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Genndy Tartakovsky’s Clone Wars proves General Grievous was actually cool

The Star Wars show, now on Disney Plus, also nerfed the guy

Toussaint Egan is an associate curation editor, out to highlight the best movies, TV, anime, comics, and games. He has been writing professionally for over 8 years.

Before there was 2008’s Star Wars: The Clone Wars, there was … well, 2003’s Star Wars: The Clone Wars. Produced and directed by veteran animator Genndy Tartakovsky (Dexter’s Laboratory, Samurai Jack), the Daytime Emmy Award-winning animated “micro-series” of shorts holds a special place in the hearts of many Star Wars fans who watched it when it first aired on Cartoon Network, and for good reason. And after years of being impossible to watch in a legal manner, the collection has appeared on Disney Plus under a “Star Wars Vintage” banner.

From Obi-Wan Kenobi’s fierce battle with the immortal Gen’Dai bounty hunter Dirge (complete with an Akira bike slide reference) to Anakin Skywalker’s tense lightsaber duel against the Sith wannabe-apprentice Asajj Ventress on the jungle moon of Yavin 4 and Mace Windu single-handedly defeating an entire droid army like an invincible Jedi warrior, Tartakovsky’s take boasted some of the most impressive and memorable moments to ever be put to the screen in the saga’s history. But one episode in particular stands out for its introduction of one of the most terrifying villains seen in Star Wars before his live-action theatrical debut: the Confederate droid commander General Grievous.

General Grievous preparing to strike. Photo: Lucasfilm/Cartoon Network Studios

In “Chapter 20” of the Clone Wars series, which comprises the last four minutes of the first of two hour-or-so-long compilations released on Disney Plus, we see a group of five Jedi knights cornered inside a wrecked starship by an army of droids. Just as the forces encircle the wreckage, a clawed hand is seen held up, halting the droids to a standstill. The short has all the energy of a hopeless last stand, with the Jedi stating that the droid’s unexpected victory is owed to the strategy of their confederacy’s mysterious new general. Grievous is heard before he’s ever fully seen, announcing to the Jedi that there is no hope of rescue, and that he will grant them a warrior’s death. After a few moments of tension, the ambidextrous four-armed Jedi hunting assassin cyborg makes his appearance; a towering skeletal figure in a white flowing cape, brandishing a pair of lightsabers presumably stolen from a pair of Jedi he had previously murdered and collected as trophies. The short ends with the frightening pace of a horror-movie climax, as Grievous proceeds to mercilessly kill and incapacitate the Jedi until only one is left.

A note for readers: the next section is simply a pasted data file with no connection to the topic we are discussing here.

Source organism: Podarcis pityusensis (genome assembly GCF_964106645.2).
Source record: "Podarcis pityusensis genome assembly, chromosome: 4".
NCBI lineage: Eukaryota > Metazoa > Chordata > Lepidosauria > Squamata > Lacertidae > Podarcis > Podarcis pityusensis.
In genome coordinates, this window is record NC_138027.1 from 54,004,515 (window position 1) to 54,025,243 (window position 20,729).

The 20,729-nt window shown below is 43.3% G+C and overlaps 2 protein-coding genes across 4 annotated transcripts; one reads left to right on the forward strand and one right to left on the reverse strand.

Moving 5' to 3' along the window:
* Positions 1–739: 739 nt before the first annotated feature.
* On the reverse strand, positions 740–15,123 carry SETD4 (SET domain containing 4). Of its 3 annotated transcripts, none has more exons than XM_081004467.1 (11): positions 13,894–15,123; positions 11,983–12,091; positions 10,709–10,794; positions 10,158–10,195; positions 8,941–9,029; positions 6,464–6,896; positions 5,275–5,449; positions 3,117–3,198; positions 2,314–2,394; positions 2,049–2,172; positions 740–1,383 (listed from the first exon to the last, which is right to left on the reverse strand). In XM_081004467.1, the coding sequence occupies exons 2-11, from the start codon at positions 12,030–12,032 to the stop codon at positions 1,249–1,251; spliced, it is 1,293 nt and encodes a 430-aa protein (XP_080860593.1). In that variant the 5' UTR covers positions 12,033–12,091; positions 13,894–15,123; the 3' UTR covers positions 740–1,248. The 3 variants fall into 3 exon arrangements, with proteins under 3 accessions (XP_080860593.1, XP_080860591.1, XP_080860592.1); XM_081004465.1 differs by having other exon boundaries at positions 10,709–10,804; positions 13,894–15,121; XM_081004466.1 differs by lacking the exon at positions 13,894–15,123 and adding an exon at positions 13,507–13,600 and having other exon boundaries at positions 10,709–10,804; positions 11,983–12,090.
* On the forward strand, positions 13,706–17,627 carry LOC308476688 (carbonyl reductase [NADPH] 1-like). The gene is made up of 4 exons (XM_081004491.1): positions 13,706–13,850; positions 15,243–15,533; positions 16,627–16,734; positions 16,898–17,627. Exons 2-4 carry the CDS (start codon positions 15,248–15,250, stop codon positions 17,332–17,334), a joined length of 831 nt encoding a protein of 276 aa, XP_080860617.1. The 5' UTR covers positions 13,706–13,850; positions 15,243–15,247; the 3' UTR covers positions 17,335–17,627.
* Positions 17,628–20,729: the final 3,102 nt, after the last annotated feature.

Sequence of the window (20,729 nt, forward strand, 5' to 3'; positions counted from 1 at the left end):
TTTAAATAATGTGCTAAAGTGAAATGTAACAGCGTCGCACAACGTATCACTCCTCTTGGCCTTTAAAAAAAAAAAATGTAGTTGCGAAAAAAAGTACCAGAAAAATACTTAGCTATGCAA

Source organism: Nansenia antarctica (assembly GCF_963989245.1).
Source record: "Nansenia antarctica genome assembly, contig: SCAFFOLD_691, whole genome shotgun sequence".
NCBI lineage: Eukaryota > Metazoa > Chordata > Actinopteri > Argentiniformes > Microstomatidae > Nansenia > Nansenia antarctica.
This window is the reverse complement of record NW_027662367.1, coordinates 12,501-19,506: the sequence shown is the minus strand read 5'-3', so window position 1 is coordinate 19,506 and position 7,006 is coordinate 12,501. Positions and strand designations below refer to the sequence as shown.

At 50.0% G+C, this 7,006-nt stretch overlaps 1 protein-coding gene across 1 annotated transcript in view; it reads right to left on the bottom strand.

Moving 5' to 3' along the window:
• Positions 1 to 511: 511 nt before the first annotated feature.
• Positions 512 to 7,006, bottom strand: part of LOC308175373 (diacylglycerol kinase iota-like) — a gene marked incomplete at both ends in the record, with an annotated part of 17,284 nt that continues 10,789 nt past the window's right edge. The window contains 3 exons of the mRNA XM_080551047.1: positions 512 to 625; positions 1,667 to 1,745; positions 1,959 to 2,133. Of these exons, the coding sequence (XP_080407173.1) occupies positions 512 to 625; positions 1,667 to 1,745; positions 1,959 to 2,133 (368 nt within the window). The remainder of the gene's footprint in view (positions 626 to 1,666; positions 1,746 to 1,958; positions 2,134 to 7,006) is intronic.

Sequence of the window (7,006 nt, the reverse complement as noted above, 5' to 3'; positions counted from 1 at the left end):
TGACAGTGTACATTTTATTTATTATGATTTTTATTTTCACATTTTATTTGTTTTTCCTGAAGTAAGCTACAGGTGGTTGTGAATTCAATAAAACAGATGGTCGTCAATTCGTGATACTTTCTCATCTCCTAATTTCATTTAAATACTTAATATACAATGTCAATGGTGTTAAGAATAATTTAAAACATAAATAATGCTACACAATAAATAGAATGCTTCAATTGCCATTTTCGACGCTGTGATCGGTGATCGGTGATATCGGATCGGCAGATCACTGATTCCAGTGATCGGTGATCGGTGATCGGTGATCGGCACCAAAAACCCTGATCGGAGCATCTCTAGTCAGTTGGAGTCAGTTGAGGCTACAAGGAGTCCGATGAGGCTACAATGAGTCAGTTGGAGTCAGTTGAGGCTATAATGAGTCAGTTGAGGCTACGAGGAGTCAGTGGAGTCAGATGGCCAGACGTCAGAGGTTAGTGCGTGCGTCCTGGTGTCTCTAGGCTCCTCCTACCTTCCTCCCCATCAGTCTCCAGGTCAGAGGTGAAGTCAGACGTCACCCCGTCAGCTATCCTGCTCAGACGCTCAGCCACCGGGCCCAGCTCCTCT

Designed by concept artist Warren Fu, General Grievous was developed by George Lucas as a new antagonist for the final installment in the theatrical Star Wars prequel series. Lucas’ initial requests to the artists at Lucasfilm were simply for the new villain to simply be “a droid commander,” while later specifying that he wanted the character to be seen as the deadliest hand to hand fighter the galaxy — someone, or something, that could strike fear even in the heart of the Jedi. Grievous’ debut in Tartakovsky’s Clone Wars certainly leaves that impression, a predator hanging from darkened ceilings and skulking like a Xenomorph from Alien, stalking prey silently before pouncing in for the kill. More impressive than even Grievous’ design is his fighting style that, according to the DVD audio commentary for the second volume of the series, was inspired by the Brazilian martial art of Capoeira.

General Grevious’ chest cavity is crushed by Mace Windu Photo: Lucasfilm/Cartoon Network Studios

Grievous would go on to serve as a formidable and recurring unstoppable threat for the rest of the series until the final moments of “Chapter 25” when, while abducting Chancellor Palpatine in the wake of defeating the trio of Jedi charged with protecting him, Grievous’ chest was force crushed by Mace Windu as the general made his escape. The droid commander would make his next on-screen appearance in 2005’s Star Wars: Episode III – Revenge of the Sith; a wheezing, hunched over shadow of his former intimidating self. Grievous would nonetheless hold his own in his battle with Obi-Wan Kenobi on the planet of Utapau, though his final moments pale in comparison to the unrelenting force of death and destruction seen in Tarkovsky’s series.

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